Monday, July 26, 2010

I have a novelist friend who will not move on to the next sentence until he has the sentence he's working on right. He's a much more successful novelist than I. Maybe I could learn something on my next novel by trying out the technique. My argument against his method is that sentence 2's design will be determined by sentence 1 and 3. Every sentence is surrounded on both sides, except the first and last sentence of each chapter. My friend however needs to do only a couple of revisions, where I find myself doing ten or twelve. Any thoughts about the making of sentences in a novel, or in prose? I think if I were to dawdle in the first draft over each sentence, I'd lose emotional flow, and perhaps forget what the next sentence, in rough draft, is supposed to be.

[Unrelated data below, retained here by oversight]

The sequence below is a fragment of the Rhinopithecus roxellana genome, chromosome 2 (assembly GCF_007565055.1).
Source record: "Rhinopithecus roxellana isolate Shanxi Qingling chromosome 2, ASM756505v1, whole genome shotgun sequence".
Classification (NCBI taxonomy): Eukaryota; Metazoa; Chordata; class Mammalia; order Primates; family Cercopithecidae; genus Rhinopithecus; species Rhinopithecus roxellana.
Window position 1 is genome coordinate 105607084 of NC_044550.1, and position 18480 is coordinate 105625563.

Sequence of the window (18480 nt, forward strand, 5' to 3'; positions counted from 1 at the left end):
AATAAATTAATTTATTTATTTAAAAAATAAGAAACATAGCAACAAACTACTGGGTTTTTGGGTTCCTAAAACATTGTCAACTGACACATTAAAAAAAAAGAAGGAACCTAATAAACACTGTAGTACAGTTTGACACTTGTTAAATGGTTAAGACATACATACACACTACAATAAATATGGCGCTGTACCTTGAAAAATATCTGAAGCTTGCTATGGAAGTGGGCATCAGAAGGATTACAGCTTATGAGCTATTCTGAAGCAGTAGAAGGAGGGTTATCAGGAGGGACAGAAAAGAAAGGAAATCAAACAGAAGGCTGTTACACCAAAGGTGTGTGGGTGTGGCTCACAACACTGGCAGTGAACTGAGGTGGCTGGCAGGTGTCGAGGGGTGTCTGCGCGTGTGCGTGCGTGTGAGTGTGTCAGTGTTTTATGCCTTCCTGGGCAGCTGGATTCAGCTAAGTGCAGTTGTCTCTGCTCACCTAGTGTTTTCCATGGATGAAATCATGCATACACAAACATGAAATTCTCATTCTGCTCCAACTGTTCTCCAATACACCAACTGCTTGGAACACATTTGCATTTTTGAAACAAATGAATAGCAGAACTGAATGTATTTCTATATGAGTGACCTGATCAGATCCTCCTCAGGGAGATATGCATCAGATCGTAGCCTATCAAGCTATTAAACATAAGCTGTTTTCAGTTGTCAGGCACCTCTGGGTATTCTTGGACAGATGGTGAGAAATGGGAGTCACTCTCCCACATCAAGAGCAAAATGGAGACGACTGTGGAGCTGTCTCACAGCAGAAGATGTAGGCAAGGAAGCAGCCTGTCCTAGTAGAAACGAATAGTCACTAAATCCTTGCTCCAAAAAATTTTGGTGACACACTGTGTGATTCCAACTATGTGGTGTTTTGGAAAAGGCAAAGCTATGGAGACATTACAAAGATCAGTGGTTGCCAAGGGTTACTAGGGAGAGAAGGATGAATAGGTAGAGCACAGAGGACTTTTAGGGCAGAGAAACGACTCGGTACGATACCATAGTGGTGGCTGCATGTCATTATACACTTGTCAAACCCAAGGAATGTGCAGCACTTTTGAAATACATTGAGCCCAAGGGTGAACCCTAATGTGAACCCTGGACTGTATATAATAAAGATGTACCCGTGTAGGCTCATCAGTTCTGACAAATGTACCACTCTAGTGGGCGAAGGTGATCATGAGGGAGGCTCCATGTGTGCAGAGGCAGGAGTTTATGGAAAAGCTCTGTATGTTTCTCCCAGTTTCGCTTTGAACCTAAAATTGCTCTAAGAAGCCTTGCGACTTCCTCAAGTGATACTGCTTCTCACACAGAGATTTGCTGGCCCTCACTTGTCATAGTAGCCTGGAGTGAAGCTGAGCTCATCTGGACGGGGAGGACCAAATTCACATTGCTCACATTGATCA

Sunday, April 4, 2010

Using a New Form

I wrote my first novel, Drifter's Story, as a taped interview between two people. I got the idea from Samuel Becket's play, Krapp's Last Tape. Many people are fooled by the form and believe it is a 100% nonfiction. It's an autobiographical novel and about 70% nonfiction. It deals with the issue of what Robert Bly called "sperm stealing". The character meets an artist woman who takes photos of pregnant women. She is a mistress of a developer. She picked him up as a beach drifter, and has a child with him, but kicks him out because she wants to raise the child by herself. This book can be ordered for $7.95 including shipping from Slough Press, 3009 Normand, College Station, Tx. 77845